Writing a Woman's Life

Writing a Woman's Life

Writing a Woman's Life

Writing a Woman's Life

Excerpt

To justify an unorthodox life by writing about it is to reinscribe the original violation, to reviolate masculine turf.

—NANCY K. MILLER

THERE ARE FOUR WAYS to write a woman's life: the woman herself may tell it, in what she chooses to call an autobiography; she may tell it in what she chooses to call fiction; a biographer, woman or man, may write the woman's life in what is called a biography; or the woman may write her own life in advance of living it, unconsciously, and without recognizing or naming the process. In this book, I shall discuss three of these four ways, omitting, for the most part, an analysis of the fictions in which many women have written their lives. For these stories in women's fiction, both the conventional and the subversive, have been examined in recent years with great brilliance and sophistication by a new generation of literary critics, and the work of these feminist critics has been so penetrating and persuasive that learning to read fictional representations of gender arrangements in our culture, whether of difference, oppression, or possibility, is an opportunity now available to anyone who will take the time to explore this vast and compelling body of criticism.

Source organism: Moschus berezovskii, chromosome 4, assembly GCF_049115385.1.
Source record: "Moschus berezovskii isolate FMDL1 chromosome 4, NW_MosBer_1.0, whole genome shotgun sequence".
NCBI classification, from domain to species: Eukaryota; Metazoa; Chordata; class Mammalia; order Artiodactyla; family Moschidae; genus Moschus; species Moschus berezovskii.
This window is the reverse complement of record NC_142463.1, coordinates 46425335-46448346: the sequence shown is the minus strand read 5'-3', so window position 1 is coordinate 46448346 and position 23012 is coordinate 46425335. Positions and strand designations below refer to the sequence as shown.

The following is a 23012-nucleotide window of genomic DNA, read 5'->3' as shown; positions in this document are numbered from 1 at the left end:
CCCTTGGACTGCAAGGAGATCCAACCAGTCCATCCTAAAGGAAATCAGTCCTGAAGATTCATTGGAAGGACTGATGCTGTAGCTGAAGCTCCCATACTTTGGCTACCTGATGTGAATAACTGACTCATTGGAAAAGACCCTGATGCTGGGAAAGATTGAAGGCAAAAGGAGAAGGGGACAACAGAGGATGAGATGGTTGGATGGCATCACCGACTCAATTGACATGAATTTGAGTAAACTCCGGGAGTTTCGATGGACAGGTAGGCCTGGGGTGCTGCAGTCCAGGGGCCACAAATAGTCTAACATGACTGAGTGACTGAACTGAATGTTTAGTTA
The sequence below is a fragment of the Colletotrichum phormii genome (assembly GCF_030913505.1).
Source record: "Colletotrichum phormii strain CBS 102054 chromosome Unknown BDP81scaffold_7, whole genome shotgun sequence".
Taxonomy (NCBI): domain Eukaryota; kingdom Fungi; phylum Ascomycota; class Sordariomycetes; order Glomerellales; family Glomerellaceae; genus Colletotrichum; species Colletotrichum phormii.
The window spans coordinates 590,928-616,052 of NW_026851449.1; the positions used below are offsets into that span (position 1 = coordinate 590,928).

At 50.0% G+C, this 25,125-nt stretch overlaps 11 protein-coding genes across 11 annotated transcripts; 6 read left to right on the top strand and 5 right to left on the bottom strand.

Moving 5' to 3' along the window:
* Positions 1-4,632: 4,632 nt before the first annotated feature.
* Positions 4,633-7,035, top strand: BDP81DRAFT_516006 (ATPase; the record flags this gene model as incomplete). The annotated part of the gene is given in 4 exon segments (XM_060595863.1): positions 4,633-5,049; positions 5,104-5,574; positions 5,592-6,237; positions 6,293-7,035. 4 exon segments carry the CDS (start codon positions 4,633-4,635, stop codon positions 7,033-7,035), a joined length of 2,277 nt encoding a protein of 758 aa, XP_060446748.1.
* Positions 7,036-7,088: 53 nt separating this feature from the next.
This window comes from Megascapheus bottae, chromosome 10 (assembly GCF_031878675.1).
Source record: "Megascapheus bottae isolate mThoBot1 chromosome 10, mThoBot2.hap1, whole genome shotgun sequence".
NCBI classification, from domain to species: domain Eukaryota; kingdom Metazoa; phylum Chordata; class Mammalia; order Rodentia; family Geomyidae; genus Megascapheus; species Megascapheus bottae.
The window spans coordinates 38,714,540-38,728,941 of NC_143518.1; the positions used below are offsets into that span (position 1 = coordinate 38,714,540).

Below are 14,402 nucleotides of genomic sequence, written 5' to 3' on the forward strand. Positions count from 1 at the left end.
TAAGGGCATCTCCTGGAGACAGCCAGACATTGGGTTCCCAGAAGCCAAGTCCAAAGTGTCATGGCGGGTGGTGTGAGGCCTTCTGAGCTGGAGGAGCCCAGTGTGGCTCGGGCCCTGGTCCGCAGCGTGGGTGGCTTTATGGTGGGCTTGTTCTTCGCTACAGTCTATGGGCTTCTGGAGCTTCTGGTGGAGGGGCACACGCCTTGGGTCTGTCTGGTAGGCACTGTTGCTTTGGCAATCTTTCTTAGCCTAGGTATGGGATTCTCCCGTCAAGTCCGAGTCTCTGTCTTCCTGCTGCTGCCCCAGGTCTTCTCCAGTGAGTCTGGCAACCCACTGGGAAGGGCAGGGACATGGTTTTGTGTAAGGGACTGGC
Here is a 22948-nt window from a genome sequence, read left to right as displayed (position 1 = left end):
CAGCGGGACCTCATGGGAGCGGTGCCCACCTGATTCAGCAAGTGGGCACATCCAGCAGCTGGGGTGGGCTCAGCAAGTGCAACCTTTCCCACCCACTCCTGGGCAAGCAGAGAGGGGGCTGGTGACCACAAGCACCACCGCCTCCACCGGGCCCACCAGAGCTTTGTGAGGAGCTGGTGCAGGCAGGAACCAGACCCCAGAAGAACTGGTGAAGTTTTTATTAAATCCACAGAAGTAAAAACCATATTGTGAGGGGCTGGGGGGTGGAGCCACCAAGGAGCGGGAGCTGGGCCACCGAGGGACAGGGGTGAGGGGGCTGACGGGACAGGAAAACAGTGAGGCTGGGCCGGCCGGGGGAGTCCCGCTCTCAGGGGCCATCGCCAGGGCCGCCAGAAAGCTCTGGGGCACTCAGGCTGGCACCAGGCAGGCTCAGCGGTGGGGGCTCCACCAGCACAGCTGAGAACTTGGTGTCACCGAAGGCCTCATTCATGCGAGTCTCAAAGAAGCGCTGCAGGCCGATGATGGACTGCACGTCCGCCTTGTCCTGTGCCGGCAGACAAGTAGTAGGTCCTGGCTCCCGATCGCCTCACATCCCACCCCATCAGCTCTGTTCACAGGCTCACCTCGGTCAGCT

It has been otherwise with the lives of women. True, numberless biographies of women have appeared in recent years . . .

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